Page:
Spinal stenosis symptoms are fairly easy for a spine specialist to recognize,
but for your doctor to accurately diagnose you, explaining your symptoms in as much detail as possible can be incredibly helpful. Symptoms typically arise in response to some form of nerve compression, with pressure placed on either the spinal cord or one of its nerve roots. Nerve compression can be caused by many other anatomical abnormalities in the spine, so carefully documenting your exact symptoms is essential in helping determine the cause of the stenosis, or narrowing, within your spinal column.
The discomfort you experience won’t be exactly the same as another patient with spinal stenosis, but there are a few general symptoms that may indicate restriction of the spinal canal (the space through which the spinal cord travels) or foraminal canals (the lateral intervertebral channels created by two stacked vertebrae through which spinal nerve roots travel).
Typically, spinal canal constriction in the neck or back could lead to:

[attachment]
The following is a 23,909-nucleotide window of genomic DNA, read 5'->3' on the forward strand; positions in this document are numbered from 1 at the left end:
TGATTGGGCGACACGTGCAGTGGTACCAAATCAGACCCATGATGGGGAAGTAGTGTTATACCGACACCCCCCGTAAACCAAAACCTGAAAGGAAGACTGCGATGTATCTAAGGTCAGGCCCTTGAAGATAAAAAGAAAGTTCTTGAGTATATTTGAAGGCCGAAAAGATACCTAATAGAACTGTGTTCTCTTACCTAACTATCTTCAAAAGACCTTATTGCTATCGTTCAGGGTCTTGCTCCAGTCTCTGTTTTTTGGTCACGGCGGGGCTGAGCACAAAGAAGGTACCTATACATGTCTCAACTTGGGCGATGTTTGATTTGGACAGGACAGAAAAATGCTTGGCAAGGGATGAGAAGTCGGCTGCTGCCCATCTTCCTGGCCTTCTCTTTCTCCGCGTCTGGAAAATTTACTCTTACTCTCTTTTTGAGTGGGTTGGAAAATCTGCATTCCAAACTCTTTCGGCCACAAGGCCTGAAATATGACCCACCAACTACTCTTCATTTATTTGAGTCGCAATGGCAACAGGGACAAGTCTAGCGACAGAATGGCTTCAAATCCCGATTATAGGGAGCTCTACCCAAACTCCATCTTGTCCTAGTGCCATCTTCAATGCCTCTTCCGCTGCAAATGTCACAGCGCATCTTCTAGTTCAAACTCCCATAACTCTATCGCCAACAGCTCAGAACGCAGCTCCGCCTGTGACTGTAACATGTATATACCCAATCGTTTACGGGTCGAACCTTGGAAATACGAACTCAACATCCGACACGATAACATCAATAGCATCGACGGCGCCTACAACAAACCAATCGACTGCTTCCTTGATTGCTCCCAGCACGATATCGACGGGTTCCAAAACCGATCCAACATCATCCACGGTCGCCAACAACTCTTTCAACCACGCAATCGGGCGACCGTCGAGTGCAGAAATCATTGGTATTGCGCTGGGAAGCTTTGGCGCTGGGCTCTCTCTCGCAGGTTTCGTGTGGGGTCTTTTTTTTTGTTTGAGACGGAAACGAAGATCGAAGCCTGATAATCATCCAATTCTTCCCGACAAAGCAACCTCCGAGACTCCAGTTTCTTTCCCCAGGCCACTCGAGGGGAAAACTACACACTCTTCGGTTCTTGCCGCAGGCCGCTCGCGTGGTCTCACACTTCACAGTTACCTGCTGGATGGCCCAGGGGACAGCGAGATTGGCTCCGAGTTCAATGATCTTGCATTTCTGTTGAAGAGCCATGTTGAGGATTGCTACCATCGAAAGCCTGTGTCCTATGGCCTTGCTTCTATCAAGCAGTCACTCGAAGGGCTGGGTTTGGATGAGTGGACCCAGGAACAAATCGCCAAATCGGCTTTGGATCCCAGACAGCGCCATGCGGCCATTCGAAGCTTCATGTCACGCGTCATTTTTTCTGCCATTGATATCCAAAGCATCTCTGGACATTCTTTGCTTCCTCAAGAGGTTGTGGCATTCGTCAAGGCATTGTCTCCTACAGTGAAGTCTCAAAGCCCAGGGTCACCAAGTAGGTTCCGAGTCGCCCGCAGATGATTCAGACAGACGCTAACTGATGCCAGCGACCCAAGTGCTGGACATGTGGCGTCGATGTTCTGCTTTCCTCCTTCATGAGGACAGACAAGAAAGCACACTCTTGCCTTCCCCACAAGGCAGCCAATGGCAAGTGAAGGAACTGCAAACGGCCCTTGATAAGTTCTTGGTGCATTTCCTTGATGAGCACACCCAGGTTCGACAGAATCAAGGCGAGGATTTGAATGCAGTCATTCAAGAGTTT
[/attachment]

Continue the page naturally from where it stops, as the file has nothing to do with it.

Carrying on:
- Difficulty picking up or holding objects
- Numbness or weakness in the upper or lower extremities
- Leg pain and cramping in the legs after long periods of standing or walking, which may decrease by sitting down or bending forward
- Paralysis from the point of compression down; usually in severe cases only
Constriction of one or more foraminal canals in the neck or back could result in the following spinal stenosis symptoms that radiate, or travel down the arms or legs:
- Muscle weakness and spasticity
Carefully documenting the frequency, intensity, and location of your symptoms can provide your doctor with the information he or she needs to help ascertain a spinal stenosis diagnosis.
Managing Your Discomfort
Once your doctor confirms that your symptoms are caused by spinal stenosis, he or she can help you formulate a treatment plan to help alleviate your pain. Your doctor will likely recommend that you try several conservative, nonsurgical therapies to begin your treatment plan. These treatments might include pain medication, physical therapy, non-steroidal anti-inflammatory drugs (NSAIDs), stretching, and other methods. In all likelihood, your symptoms will decrease over a period of weeks or months.